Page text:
Spoiler alert: Deliciously tangy fermented fare is trending. Learn how Health's food director gets her fill.
Getty ImagesPop quiz: What do pickles, vinegar, tempeh, chocolate and wine have in common? Yes, they're all deliciousand they're all fermented. And that means they all have major health perks.
Cultures around the world have enjoyed fermented foods for millennia; they devour kimchi in Korea, sauerkraut in Germany and cheese...everywhere. Now fermenting is appealing to consumers eager to return to naturally healthy ways of eating. Top chefs are embracing it too; Momofuku's David Chang has a culinary lab dedicated to food science, including fermentation, which he calls the "machinery of flavor."
Fermentation is what happens "when rotten goes right," Chang says. It may sound kind of gross, but fermentation involves "good" micro-organisms breaking down or partially digesting food, which makes nutrients easier for your body to absorb. Research suggests that fermented foods can also strengthen immunity. Fermentation helps extend shelf life (think how much longer a block of Cheddar lasts than a carton of milk) and can make food safer, since foodborne pathogens are less likely to survive in the acidic environment fermentation creates.
You're probably already enjoying many of these foods. Here are some of my favorites.
This paste, made from fermented soybeans, is the essential ingredient in the Japanese soup of the same name. The darker the miso, the longer it has been fermented, and the saltier and stronger the flavor will be. I keep a container in my fridge and use it in marinades and glazes for chicken or fish. I also make salad dressing out of it: I mix 1 tablespoon of miso with a little chopped garlic and ginger, 1 tablespoon of rice vinegar and 1 or 2 teaspoons of honey. Then I whisk in 2 to 4 tablespoons of a neutral oil, like grapeseed.
It's lower on the glycemic index, so it's less likely to wreak havoc on your blood sugar and leave you hungry and craving more carbs. Try it as French toast, croutons, bread crumbs and stuffing.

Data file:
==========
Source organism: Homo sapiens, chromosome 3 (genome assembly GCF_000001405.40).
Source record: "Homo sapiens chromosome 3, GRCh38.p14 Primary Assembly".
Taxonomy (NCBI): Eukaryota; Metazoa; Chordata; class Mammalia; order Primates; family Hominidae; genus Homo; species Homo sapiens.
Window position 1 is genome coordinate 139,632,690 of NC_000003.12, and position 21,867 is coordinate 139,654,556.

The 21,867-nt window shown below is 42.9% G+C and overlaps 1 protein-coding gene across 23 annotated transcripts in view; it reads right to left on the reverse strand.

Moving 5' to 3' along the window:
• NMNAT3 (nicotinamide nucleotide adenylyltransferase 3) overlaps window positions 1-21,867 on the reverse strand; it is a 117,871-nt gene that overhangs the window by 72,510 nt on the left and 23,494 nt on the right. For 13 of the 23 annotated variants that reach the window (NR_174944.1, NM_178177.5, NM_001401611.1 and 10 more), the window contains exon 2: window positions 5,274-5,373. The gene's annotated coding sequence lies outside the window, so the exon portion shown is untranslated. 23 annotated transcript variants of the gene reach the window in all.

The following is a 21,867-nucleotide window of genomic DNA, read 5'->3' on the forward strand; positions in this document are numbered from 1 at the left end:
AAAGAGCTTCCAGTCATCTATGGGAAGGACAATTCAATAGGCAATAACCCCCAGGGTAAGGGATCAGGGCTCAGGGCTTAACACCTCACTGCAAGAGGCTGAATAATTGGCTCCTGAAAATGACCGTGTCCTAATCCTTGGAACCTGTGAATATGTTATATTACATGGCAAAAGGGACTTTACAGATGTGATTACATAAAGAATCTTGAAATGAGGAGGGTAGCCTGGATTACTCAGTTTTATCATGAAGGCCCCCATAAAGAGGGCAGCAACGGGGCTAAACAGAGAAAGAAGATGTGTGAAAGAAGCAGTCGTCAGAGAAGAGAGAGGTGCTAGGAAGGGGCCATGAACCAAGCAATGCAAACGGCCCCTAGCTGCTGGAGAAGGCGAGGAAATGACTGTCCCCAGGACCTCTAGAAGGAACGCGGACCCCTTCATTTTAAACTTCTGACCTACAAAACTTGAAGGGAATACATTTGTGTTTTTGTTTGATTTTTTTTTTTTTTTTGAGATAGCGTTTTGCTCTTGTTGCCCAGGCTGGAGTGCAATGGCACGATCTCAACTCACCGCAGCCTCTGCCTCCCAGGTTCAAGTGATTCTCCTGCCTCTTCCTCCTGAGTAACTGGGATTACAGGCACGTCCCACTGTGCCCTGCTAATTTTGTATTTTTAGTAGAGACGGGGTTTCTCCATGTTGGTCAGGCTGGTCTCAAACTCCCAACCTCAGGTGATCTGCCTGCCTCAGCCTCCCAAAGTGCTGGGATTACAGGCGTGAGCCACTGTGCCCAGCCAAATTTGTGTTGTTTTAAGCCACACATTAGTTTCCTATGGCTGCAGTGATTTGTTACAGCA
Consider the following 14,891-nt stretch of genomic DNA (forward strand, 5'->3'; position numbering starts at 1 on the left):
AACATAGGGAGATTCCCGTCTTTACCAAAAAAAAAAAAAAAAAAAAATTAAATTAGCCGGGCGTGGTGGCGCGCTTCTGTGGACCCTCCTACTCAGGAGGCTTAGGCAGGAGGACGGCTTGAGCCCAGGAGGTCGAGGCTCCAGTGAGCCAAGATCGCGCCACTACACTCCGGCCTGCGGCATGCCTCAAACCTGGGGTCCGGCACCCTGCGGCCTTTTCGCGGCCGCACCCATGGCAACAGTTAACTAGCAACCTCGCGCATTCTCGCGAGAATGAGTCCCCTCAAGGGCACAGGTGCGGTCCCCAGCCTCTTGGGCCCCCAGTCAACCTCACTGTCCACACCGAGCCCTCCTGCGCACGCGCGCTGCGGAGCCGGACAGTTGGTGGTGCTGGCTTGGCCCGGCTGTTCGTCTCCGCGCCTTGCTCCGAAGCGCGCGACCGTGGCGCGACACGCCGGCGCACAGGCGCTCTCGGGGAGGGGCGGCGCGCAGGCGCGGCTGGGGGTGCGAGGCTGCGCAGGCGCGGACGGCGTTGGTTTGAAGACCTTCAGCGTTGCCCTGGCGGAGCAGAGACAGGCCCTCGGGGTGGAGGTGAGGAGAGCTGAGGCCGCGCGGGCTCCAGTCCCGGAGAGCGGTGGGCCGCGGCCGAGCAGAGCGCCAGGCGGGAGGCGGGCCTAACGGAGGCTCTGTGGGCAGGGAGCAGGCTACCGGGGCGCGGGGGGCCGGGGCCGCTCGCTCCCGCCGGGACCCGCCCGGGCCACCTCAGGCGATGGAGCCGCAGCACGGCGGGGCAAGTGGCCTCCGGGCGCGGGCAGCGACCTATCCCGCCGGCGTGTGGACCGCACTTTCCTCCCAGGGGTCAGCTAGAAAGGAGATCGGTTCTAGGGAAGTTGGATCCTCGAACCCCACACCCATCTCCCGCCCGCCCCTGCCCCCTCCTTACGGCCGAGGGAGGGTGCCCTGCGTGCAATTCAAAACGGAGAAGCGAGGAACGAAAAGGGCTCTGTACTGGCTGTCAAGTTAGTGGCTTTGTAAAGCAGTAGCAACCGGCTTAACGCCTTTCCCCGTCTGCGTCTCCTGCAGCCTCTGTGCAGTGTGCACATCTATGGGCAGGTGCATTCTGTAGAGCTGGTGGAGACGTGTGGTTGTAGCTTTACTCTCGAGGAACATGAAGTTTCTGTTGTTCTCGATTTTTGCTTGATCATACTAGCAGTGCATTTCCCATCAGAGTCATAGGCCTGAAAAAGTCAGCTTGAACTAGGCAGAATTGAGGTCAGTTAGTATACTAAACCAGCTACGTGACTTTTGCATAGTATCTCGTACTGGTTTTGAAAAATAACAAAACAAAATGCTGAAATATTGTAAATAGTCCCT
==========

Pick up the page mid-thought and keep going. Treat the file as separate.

Be sure the label says "fermented." Commercially made pickles and capers aren't always made using good bacteria; often they're just soaked in brine.
Wine and beer
They're both fermented (yay!). You don't need me to tell you how to enjoy them.
Other delicious ideas: Swap tempeh for tofu in a stir-fry, pile sauerkraut on a turkey sandwich or marinate chicken in buttermilk overnight. With so many great choices, you'll be in a pickle in no time (but in a good way).
Snack On This: If you love sriracha, the super flavorful Southeast Asian hot sauce, like I do, grab a bag of Indiana Sriracha Popcorn ($4 for a 6-oz. bag; at Whole Foods Market). Seasoned with red chili pepper, it brings the heat. And studies suggest that chiles boost metabolism.
Gotta Have It: When I see something I don't recognize on a food label, I turn to the Chemical Cuisine app (free; iTunes and Google Play) from the Center for Science in the Public Interest. Search the alphabetical list of 130-plus food additives; color-coded icons indicate whether the ingredient you're curious about is safe, OK for some people or to be avoided completely.
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